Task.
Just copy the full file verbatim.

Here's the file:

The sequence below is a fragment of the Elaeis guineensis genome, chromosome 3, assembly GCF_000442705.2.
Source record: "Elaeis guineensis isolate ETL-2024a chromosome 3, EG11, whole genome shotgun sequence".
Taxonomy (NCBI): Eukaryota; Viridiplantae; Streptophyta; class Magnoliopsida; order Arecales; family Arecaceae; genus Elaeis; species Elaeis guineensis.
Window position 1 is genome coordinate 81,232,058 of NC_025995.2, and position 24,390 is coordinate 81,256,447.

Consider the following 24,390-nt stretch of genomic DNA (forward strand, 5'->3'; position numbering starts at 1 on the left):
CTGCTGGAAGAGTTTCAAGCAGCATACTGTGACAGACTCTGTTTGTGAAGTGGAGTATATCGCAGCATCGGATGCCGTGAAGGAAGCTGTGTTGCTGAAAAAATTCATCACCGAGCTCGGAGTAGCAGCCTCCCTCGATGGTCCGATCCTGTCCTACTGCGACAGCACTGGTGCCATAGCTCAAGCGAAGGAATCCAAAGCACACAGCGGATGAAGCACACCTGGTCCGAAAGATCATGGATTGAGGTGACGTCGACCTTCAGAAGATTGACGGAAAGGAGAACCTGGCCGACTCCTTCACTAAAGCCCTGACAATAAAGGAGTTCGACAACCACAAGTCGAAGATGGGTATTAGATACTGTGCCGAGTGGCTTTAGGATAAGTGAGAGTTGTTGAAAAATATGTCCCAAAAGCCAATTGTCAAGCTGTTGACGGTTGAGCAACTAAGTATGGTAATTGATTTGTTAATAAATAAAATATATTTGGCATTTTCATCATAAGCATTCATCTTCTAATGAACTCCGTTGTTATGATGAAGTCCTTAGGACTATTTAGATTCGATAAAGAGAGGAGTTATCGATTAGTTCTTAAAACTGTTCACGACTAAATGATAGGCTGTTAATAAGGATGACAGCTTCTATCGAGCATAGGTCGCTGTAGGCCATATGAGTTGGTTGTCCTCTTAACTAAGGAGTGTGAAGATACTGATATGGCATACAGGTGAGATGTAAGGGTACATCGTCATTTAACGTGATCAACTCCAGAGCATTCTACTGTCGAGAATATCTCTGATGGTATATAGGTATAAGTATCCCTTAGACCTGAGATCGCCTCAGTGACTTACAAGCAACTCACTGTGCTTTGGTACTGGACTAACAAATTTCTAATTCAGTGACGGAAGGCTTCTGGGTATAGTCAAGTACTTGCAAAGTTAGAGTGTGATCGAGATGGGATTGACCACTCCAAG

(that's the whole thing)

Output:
The sequence below is a fragment of the Elaeis guineensis genome, chromosome 3, assembly GCF_000442705.2.
Source record: "Elaeis guineensis isolate ETL-2024a chromosome 3, EG11, whole genome shotgun sequence".
Taxonomy (NCBI): Eukaryota; Viridiplantae; Streptophyta; class Magnoliopsida; order Arecales; family Arecaceae; genus Elaeis; species Elaeis guineensis.
Window position 1 is genome coordinate 81,232,058 of NC_025995.2, and position 24,390 is coordinate 81,256,447.

Consider the following 24,390-nt stretch of genomic DNA (forward strand, 5'->3'; position numbering starts at 1 on the left):
CTGCTGGAAGAGTTTCAAGCAGCATACTGTGACAGACTCTGTTTGTGAAGTGGAGTATATCGCAGCATCGGATGCCGTGAAGGAAGCTGTGTTGCTGAAAAAATTCATCACCGAGCTCGGAGTAGCAGCCTCCCTCGATGGTCCGATCCTGTCCTACTGCGACAGCACTGGTGCCATAGCTCAAGCGAAGGAATCCAAAGCACACAGCGGATGAAGCACACCTGGTCCGAAAGATCATGGATTGAGGTGACGTCGACCTTCAGAAGATTGACGGAAAGGAGAACCTGGCCGACTCCTTCACTAAAGCCCTGACAATAAAGGAGTTCGACAACCACAAGTCGAAGATGGGTATTAGATACTGTGCCGAGTGGCTTTAGGATAAGTGAGAGTTGTTGAAAAATATGTCCCAAAAGCCAATTGTCAAGCTGTTGACGGTTGAGCAACTAAGTATGGTAATTGATTTGTTAATAAATAAAATATATTTGGCATTTTCATCATAAGCATTCATCTTCTAATGAACTCCGTTGTTATGATGAAGTCCTTAGGACTATTTAGATTCGATAAAGAGAGGAGTTATCGATTAGTTCTTAAAACTGTTCACGACTAAATGATAGGCTGTTAATAAGGATGACAGCTTCTATCGAGCATAGGTCGCTGTAGGCCATATGAGTTGGTTGTCCTCTTAACTAAGGAGTGTGAAGATACTGATATGGCATACAGGTGAGATGTAAGGGTACATCGTCATTTAACGTGATCAACTCCAGAGCATTCTACTGTCGAGAATATCTCTGATGGTATATAGGTATAAGTATCCCTTAGACCTGAGATCGCCTCAGTGACTTACAAGCAACTCACTGTGCTTTGGTACTGGACTAACAAATTTCTAATTCAGTGACGGAAGGCTTCTGGGTATAGTCAAGTACTTGCAAAGTTAGAGTGTGATCGAGATGGGATTGACCACTCCAAG